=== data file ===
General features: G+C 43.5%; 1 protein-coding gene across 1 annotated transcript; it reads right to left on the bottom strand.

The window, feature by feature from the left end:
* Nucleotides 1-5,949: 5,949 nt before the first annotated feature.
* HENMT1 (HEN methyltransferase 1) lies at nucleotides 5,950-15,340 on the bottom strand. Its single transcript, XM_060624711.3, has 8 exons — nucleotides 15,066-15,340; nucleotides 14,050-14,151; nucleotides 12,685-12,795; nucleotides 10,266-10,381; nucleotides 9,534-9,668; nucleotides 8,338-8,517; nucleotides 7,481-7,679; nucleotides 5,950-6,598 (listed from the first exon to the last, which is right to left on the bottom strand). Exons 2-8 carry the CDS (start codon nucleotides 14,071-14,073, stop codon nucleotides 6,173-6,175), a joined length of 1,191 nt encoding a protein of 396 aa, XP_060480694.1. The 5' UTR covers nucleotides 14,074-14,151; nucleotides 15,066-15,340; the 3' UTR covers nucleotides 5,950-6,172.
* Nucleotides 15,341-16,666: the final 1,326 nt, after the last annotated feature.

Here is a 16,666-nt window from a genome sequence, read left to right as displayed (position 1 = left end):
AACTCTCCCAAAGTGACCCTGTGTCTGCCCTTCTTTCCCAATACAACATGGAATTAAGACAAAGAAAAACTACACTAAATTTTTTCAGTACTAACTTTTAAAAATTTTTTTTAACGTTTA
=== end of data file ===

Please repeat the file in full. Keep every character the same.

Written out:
General features: G+C 43.5%; 1 protein-coding gene across 1 annotated transcript; it reads right to left on the bottom strand.

The window, feature by feature from the left end:
* Nucleotides 1-5,949: 5,949 nt before the first annotated feature.
* HENMT1 (HEN methyltransferase 1) lies at nucleotides 5,950-15,340 on the bottom strand. Its single transcript, XM_060624711.3, has 8 exons — nucleotides 15,066-15,340; nucleotides 14,050-14,151; nucleotides 12,685-12,795; nucleotides 10,266-10,381; nucleotides 9,534-9,668; nucleotides 8,338-8,517; nucleotides 7,481-7,679; nucleotides 5,950-6,598 (listed from the first exon to the last, which is right to left on the bottom strand). Exons 2-8 carry the CDS (start codon nucleotides 14,071-14,073, stop codon nucleotides 6,173-6,175), a joined length of 1,191 nt encoding a protein of 396 aa, XP_060480694.1. The 5' UTR covers nucleotides 14,074-14,151; nucleotides 15,066-15,340; the 3' UTR covers nucleotides 5,950-6,172.
* Nucleotides 15,341-16,666: the final 1,326 nt, after the last annotated feature.

Here is a 16,666-nt window from a genome sequence, read left to right as displayed (position 1 = left end):
AACTCTCCCAAAGTGACCCTGTGTCTGCCCTTCTTTCCCAATACAACATGGAATTAAGACAAAGAAAAACTACACTAAATTTTTTCAGTACTAACTTTTAAAAATTTTTTTTAACGTTTA